For beginners, buying ads can be a confusing labyrinth of jargon and acronyms. To help you make sense of them, we’ve compiled this helpful glossary.
If you’re new to buying ads, you may not know where to begin. There are a lot of terms; some, like targeting, are fairly obvious, while others just seem like an alphabet soup of acronyms. If you’re like, “AMP, CPC, DSP, what?” fear not. We’re here to help.
We’ve separated this glossary into three categories:
- Before – where we define the different kinds of ads.
- During – is about the terms you’ll come across while in the purchasing stage, such as “ad exchange,” which is very different from an “ad network.”
- After – breaks down some of the things that happen once your ad has made its way to the Internet.
First, let’s go back to the beginning.
The first thing you should know is the difference between the various kinds of ads you may be buying. In case you missed our beginner’s guide to display advertising, here’s a brief refresher.
Display ad: ads on webpages that are obviously advertising. Display ads are measured in pixels – picture elements, or the dots that make up pictures – and come in several forms. There are the rectangles and squares we’re not going to bother defining because we’re confident you’ve been to first grade, as well as a few others whose names aren’t so self-explanatory.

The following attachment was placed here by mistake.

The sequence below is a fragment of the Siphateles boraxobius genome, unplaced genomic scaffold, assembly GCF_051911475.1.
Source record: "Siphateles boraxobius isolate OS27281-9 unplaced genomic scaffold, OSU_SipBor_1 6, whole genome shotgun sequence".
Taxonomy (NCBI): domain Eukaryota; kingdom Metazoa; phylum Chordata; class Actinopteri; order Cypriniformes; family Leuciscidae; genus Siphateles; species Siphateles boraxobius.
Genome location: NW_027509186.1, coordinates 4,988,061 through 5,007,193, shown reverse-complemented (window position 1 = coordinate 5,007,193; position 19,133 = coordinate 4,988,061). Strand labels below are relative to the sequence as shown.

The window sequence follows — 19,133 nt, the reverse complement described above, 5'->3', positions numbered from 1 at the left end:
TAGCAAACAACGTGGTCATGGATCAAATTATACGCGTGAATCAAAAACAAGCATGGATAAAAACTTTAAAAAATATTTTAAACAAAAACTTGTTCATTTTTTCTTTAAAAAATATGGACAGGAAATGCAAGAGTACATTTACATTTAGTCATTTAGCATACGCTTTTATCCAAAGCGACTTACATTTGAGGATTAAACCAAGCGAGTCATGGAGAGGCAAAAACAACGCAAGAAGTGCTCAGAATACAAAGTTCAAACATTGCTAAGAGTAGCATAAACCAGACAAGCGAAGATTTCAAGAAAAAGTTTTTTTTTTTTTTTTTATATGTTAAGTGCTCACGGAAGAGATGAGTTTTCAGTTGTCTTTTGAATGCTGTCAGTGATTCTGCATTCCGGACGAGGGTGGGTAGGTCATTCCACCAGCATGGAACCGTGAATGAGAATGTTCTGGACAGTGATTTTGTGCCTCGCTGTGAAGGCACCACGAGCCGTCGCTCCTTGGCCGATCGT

- Banner ad: The horizontally long, vertically short ads most commonly placed at the top (leaderboards) or bottom of the page. According to Google, the ones that perform best are 728×90 and 320×110. Banners can also take a more tall, narrow form in skyscraper ads, which run alongside the page.
- Billboard: similar to banner ads, but a bit taller. With that extra height, billboards better lend themselves to text.
- Button: a small display ad. Common sizes are 120×90 or 125×125.
Native ads: native ads are designed to blend in with their surroundings, as commonly seen on Yahoo’s digital magazines.
Pop-ups: ads that pop up in a new window. They can also appear underneath your window, so as not to be disruptive (pop-unders) or in between activities (interstitial). Another form of pop-ups ads are the overlays, which close on their own after 15 to 30 seconds.
Responsive ads: ads designed to adapt to different devices and screen sizes.
Rich media: ads with audio, video, or some other interactive element.
Now you know the kind of ads you can buy. Here are some terms from the next stage: actually buying them.
Ad exchange: a technology platform that enables advertisers and publishers to buy and sell advertising space. AOL’s Marketplace, Google’s DoubleClick and Microsoft are a few of the big ones.
Ad network: companies that connect advertisers with the websites that want to host their ads. Networks vary based on transparency regarding where the ads will run (vertical networks are transparent, while blind networks are not), whether the advertiser is looking to reach a specific demographic, and formats, such as mobile and video.